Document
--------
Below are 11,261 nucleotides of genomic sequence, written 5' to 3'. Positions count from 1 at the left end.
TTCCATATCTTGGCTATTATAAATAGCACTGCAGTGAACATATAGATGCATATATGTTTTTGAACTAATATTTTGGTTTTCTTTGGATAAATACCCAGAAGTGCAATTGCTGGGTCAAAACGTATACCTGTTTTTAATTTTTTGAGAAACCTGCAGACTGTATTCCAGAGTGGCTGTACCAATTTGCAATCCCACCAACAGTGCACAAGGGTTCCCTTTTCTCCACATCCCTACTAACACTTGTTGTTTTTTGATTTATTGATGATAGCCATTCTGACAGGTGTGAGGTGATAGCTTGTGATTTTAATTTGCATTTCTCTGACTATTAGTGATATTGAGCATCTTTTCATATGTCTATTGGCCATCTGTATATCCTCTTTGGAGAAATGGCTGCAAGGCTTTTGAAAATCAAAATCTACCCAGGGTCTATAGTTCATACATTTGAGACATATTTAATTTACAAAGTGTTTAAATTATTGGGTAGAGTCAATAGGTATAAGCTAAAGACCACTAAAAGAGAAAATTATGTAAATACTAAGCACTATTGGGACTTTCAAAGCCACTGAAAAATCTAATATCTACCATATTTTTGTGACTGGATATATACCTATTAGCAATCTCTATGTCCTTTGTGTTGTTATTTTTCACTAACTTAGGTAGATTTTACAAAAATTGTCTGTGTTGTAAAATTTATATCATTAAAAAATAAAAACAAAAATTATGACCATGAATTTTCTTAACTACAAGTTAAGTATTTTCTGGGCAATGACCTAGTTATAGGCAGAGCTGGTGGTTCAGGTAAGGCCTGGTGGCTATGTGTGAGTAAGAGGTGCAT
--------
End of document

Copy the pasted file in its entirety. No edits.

Below are 11,261 nucleotides of genomic sequence, written 5' to 3'. Positions count from 1 at the left end.
TTCCATATCTTGGCTATTATAAATAGCACTGCAGTGAACATATAGATGCATATATGTTTTTGAACTAATATTTTGGTTTTCTTTGGATAAATACCCAGAAGTGCAATTGCTGGGTCAAAACGTATACCTGTTTTTAATTTTTTGAGAAACCTGCAGACTGTATTCCAGAGTGGCTGTACCAATTTGCAATCCCACCAACAGTGCACAAGGGTTCCCTTTTCTCCACATCCCTACTAACACTTGTTGTTTTTTGATTTATTGATGATAGCCATTCTGACAGGTGTGAGGTGATAGCTTGTGATTTTAATTTGCATTTCTCTGACTATTAGTGATATTGAGCATCTTTTCATATGTCTATTGGCCATCTGTATATCCTCTTTGGAGAAATGGCTGCAAGGCTTTTGAAAATCAAAATCTACCCAGGGTCTATAGTTCATACATTTGAGACATATTTAATTTACAAAGTGTTTAAATTATTGGGTAGAGTCAATAGGTATAAGCTAAAGACCACTAAAAGAGAAAATTATGTAAATACTAAGCACTATTGGGACTTTCAAAGCCACTGAAAAATCTAATATCTACCATATTTTTGTGACTGGATATATACCTATTAGCAATCTCTATGTCCTTTGTGTTGTTATTTTTCACTAACTTAGGTAGATTTTACAAAAATTGTCTGTGTTGTAAAATTTATATCATTAAAAAATAAAAACAAAAATTATGACCATGAATTTTCTTAACTACAAGTTAAGTATTTTCTGGGCAATGACCTAGTTATAGGCAGAGCTGGTGGTTCAGGTAAGGCCTGGTGGCTATGTGTGAGTAAGAGGTGCAT